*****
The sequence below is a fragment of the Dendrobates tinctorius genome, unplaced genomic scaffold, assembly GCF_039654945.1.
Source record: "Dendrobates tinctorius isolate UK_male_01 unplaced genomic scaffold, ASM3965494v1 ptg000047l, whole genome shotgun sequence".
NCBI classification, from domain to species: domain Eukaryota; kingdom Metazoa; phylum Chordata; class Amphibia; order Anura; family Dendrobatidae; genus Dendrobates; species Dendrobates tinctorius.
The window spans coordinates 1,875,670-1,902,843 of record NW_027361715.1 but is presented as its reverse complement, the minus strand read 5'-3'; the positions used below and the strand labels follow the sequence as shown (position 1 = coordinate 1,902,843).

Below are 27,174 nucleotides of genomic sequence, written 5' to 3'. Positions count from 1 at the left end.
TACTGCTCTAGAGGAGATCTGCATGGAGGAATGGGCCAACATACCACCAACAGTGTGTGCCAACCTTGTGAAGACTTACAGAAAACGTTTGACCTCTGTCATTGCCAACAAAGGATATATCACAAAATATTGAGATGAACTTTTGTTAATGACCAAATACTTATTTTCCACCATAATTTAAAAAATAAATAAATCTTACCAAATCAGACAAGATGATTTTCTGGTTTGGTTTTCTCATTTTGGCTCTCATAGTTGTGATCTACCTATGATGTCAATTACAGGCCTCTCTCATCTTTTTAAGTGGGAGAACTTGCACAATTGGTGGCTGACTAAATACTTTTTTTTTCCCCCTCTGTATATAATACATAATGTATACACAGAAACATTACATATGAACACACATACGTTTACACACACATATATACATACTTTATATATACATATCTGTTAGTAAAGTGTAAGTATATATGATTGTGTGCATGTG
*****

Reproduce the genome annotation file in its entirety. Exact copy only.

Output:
The sequence below is a fragment of the Dendrobates tinctorius genome, unplaced genomic scaffold, assembly GCF_039654945.1.
Source record: "Dendrobates tinctorius isolate UK_male_01 unplaced genomic scaffold, ASM3965494v1 ptg000047l, whole genome shotgun sequence".
NCBI classification, from domain to species: domain Eukaryota; kingdom Metazoa; phylum Chordata; class Amphibia; order Anura; family Dendrobatidae; genus Dendrobates; species Dendrobates tinctorius.
The window spans coordinates 1,875,670-1,902,843 of record NW_027361715.1 but is presented as its reverse complement, the minus strand read 5'-3'; the positions used below and the strand labels follow the sequence as shown (position 1 = coordinate 1,902,843).

Below are 27,174 nucleotides of genomic sequence, written 5' to 3'. Positions count from 1 at the left end.
TACTGCTCTAGAGGAGATCTGCATGGAGGAATGGGCCAACATACCACCAACAGTGTGTGCCAACCTTGTGAAGACTTACAGAAAACGTTTGACCTCTGTCATTGCCAACAAAGGATATATCACAAAATATTGAGATGAACTTTTGTTAATGACCAAATACTTATTTTCCACCATAATTTAAAAAATAAATAAATCTTACCAAATCAGACAAGATGATTTTCTGGTTTGGTTTTCTCATTTTGGCTCTCATAGTTGTGATCTACCTATGATGTCAATTACAGGCCTCTCTCATCTTTTTAAGTGGGAGAACTTGCACAATTGGTGGCTGACTAAATACTTTTTTTTTCCCCCTCTGTATATAATACATAATGTATACACAGAAACATTACATATGAACACACATACGTTTACACACACATATATACATACTTTATATATACATATCTGTTAGTAAAGTGTAAGTATATATGATTGTGTGCATGTG